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'Warehouse Bank' is Busted After 14 Years

Two Christian Patriot Association members were arrested and charged with running an unlicensed and uninsured 'warehouse bank.'

Seven members of the Christian Patriot Association (CPA), a white supremacist, antigovernment organization located in Boring, Ore., have been indicted for allegedly helping 900 people hide $186 million in taxable income from the Internal Revenue Service over the last 14 years.

Richard and Dorothy Flowers were arrested and charged with running an unlicensed and uninsured "warehouse bank." Their customers, who were charged up to 2% per transaction but were paid no interest, sent deposits to anonymous, numbered accounts, according to the IRS.

Then CPA would allegedly pool the money, deposit it in legitimate commercial bank accounts and pay customers' bills out of those accounts in an attempt to shield the transactions from the government.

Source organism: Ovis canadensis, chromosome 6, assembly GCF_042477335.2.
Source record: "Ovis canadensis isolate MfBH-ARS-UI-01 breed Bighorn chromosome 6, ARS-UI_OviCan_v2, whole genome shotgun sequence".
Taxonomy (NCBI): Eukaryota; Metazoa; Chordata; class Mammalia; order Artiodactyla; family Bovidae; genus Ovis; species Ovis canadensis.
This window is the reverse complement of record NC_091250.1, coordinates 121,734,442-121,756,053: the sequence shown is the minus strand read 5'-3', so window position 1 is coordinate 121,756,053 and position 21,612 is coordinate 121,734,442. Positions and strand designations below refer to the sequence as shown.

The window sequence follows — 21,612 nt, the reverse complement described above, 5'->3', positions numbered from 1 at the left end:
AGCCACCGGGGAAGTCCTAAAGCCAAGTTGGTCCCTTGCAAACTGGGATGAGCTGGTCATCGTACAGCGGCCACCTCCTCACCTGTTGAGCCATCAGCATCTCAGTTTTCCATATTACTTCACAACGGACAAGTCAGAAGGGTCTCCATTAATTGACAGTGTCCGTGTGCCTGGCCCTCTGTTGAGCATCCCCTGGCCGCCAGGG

Those indicted were the leaders of the association, according to the IRS. All seven are now awaiting an April trial. Meanwhile, some of the 900 customers who paid for CPA'S help remain under investigation.

When warehouse banks first appeared in the 1970s, they were associated with the violent and anti-Semitic tax protest group called the Posse Comitatus.

In that same tradition, CPA members believed they and other Christian whites could exempt themselves from federal law by declaring their "sovereignty."

CPA'S interpretation of the Bible says that whites are God's chosen people and are superior to other races.